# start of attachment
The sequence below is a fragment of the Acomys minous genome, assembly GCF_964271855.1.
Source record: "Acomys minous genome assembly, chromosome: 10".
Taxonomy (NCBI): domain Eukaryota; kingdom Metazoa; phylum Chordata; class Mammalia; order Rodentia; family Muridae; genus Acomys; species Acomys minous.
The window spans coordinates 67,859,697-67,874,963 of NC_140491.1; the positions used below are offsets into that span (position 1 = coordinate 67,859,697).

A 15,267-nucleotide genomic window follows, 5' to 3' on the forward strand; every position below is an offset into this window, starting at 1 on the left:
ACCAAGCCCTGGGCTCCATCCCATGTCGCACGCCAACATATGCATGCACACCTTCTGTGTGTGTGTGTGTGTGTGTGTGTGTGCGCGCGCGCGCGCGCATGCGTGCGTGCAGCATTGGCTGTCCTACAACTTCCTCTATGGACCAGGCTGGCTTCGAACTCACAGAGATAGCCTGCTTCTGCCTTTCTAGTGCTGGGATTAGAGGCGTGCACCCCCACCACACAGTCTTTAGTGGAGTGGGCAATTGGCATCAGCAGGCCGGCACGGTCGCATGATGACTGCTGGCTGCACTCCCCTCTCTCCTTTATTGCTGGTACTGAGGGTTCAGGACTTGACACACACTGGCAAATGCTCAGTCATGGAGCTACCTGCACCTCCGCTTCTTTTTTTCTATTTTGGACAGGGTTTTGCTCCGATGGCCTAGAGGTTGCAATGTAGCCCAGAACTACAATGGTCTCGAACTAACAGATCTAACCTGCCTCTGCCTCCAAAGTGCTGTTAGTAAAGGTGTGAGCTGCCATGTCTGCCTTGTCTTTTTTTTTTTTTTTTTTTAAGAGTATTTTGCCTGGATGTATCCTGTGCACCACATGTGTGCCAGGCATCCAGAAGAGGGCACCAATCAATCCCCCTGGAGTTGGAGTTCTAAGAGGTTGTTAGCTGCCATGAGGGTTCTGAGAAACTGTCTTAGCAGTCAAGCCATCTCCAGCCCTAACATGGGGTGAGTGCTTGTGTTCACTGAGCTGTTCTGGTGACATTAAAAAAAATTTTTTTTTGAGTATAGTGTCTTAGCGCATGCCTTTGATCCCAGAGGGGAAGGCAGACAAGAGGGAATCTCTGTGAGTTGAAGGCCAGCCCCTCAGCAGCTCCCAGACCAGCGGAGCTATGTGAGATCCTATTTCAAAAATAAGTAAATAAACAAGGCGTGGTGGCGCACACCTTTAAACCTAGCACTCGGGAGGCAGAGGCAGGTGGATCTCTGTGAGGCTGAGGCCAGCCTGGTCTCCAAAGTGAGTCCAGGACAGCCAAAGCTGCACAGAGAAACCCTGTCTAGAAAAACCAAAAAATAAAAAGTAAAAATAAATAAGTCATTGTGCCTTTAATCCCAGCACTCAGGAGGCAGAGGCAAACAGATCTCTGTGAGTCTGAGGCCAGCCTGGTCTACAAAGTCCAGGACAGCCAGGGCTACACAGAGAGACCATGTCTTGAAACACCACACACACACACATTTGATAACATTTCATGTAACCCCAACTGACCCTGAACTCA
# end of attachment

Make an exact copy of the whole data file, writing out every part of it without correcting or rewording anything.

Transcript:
The sequence below is a fragment of the Acomys minous genome, assembly GCF_964271855.1.
Source record: "Acomys minous genome assembly, chromosome: 10".
Taxonomy (NCBI): domain Eukaryota; kingdom Metazoa; phylum Chordata; class Mammalia; order Rodentia; family Muridae; genus Acomys; species Acomys minous.
The window spans coordinates 67,859,697-67,874,963 of NC_140491.1; the positions used below are offsets into that span (position 1 = coordinate 67,859,697).

A 15,267-nucleotide genomic window follows, 5' to 3' on the forward strand; every position below is an offset into this window, starting at 1 on the left:
ACCAAGCCCTGGGCTCCATCCCATGTCGCACGCCAACATATGCATGCACACCTTCTGTGTGTGTGTGTGTGTGTGTGTGTGTGCGCGCGCGCGCGCGCATGCGTGCGTGCAGCATTGGCTGTCCTACAACTTCCTCTATGGACCAGGCTGGCTTCGAACTCACAGAGATAGCCTGCTTCTGCCTTTCTAGTGCTGGGATTAGAGGCGTGCACCCCCACCACACAGTCTTTAGTGGAGTGGGCAATTGGCATCAGCAGGCCGGCACGGTCGCATGATGACTGCTGGCTGCACTCCCCTCTCTCCTTTATTGCTGGTACTGAGGGTTCAGGACTTGACACACACTGGCAAATGCTCAGTCATGGAGCTACCTGCACCTCCGCTTCTTTTTTTCTATTTTGGACAGGGTTTTGCTCCGATGGCCTAGAGGTTGCAATGTAGCCCAGAACTACAATGGTCTCGAACTAACAGATCTAACCTGCCTCTGCCTCCAAAGTGCTGTTAGTAAAGGTGTGAGCTGCCATGTCTGCCTTGTCTTTTTTTTTTTTTTTTTTTAAGAGTATTTTGCCTGGATGTATCCTGTGCACCACATGTGTGCCAGGCATCCAGAAGAGGGCACCAATCAATCCCCCTGGAGTTGGAGTTCTAAGAGGTTGTTAGCTGCCATGAGGGTTCTGAGAAACTGTCTTAGCAGTCAAGCCATCTCCAGCCCTAACATGGGGTGAGTGCTTGTGTTCACTGAGCTGTTCTGGTGACATTAAAAAAAATTTTTTTTTGAGTATAGTGTCTTAGCGCATGCCTTTGATCCCAGAGGGGAAGGCAGACAAGAGGGAATCTCTGTGAGTTGAAGGCCAGCCCCTCAGCAGCTCCCAGACCAGCGGAGCTATGTGAGATCCTATTTCAAAAATAAGTAAATAAACAAGGCGTGGTGGCGCACACCTTTAAACCTAGCACTCGGGAGGCAGAGGCAGGTGGATCTCTGTGAGGCTGAGGCCAGCCTGGTCTCCAAAGTGAGTCCAGGACAGCCAAAGCTGCACAGAGAAACCCTGTCTAGAAAAACCAAAAAATAAAAAGTAAAAATAAATAAGTCATTGTGCCTTTAATCCCAGCACTCAGGAGGCAGAGGCAAACAGATCTCTGTGAGTCTGAGGCCAGCCTGGTCTACAAAGTCCAGGACAGCCAGGGCTACACAGAGAGACCATGTCTTGAAACACCACACACACACACATTTGATAACATTTCATGTAACCCCAACTGACCCTGAACTCA